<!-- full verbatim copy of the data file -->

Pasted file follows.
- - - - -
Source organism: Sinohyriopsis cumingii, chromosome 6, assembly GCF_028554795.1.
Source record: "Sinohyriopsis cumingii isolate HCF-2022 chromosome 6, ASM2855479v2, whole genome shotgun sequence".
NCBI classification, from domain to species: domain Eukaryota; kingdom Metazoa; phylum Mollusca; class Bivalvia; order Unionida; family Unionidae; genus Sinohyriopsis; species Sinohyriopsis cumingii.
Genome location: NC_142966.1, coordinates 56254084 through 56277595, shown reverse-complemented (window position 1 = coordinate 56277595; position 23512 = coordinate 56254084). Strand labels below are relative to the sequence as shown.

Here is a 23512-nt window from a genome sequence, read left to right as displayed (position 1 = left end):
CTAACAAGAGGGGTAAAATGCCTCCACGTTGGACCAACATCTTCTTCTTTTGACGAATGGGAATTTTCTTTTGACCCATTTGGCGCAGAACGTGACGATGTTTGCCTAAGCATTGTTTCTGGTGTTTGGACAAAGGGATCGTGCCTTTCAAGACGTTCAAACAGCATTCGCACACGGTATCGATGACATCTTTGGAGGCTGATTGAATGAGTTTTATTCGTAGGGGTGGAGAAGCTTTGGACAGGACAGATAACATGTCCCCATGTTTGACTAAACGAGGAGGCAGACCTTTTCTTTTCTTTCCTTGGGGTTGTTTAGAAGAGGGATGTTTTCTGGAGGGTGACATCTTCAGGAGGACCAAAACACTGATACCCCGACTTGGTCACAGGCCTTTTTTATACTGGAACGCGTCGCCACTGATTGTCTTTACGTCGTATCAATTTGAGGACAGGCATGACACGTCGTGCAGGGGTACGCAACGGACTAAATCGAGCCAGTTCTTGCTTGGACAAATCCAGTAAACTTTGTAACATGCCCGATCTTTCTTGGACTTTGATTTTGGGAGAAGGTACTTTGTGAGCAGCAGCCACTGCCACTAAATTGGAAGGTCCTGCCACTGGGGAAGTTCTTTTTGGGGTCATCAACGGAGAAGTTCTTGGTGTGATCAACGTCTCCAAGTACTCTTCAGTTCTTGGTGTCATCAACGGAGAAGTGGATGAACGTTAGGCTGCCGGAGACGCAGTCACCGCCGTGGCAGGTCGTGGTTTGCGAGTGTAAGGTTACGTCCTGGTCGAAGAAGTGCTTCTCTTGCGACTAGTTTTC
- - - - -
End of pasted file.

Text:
Source organism: Sinohyriopsis cumingii, chromosome 6, assembly GCF_028554795.1.
Source record: "Sinohyriopsis cumingii isolate HCF-2022 chromosome 6, ASM2855479v2, whole genome shotgun sequence".
NCBI classification, from domain to species: domain Eukaryota; kingdom Metazoa; phylum Mollusca; class Bivalvia; order Unionida; family Unionidae; genus Sinohyriopsis; species Sinohyriopsis cumingii.
Genome location: NC_142966.1, coordinates 56254084 through 56277595, shown reverse-complemented (window position 1 = coordinate 56277595; position 23512 = coordinate 56254084). Strand labels below are relative to the sequence as shown.

Here is a 23512-nt window from a genome sequence, read left to right as displayed (position 1 = left end):
CTAACAAGAGGGGTAAAATGCCTCCACGTTGGACCAACATCTTCTTCTTTTGACGAATGGGAATTTTCTTTTGACCCATTTGGCGCAGAACGTGACGATGTTTGCCTAAGCATTGTTTCTGGTGTTTGGACAAAGGGATCGTGCCTTTCAAGACGTTCAAACAGCATTCGCACACGGTATCGATGACATCTTTGGAGGCTGATTGAATGAGTTTTATTCGTAGGGGTGGAGAAGCTTTGGACAGGACAGATAACATGTCCCCATGTTTGACTAAACGAGGAGGCAGACCTTTTCTTTTCTTTCCTTGGGGTTGTTTAGAAGAGGGATGTTTTCTGGAGGGTGACATCTTCAGGAGGACCAAAACACTGATACCCCGACTTGGTCACAGGCCTTTTTTATACTGGAACGCGTCGCCACTGATTGTCTTTACGTCGTATCAATTTGAGGACAGGCATGACACGTCGTGCAGGGGTACGCAACGGACTAAATCGAGCCAGTTCTTGCTTGGACAAATCCAGTAAACTTTGTAACATGCCCGATCTTTCTTGGACTTTGATTTTGGGAGAAGGTACTTTGTGAGCAGCAGCCACTGCCACTAAATTGGAAGGTCCTGCCACTGGGGAAGTTCTTTTTGGGGTCATCAACGGAGAAGTTCTTGGTGTGATCAACGTCTCCAAGTACTCTTCAGTTCTTGGTGTCATCAACGGAGAAGTGGATGAACGTTAGGCTGCCGGAGACGCAGTCACCGCCGTGGCAGGTCGTGGTTTGCGAGTGTAAGGTTACGTCCTGGTCGAAGAAGTGCTTCTCTTGCGACTAGTTTTC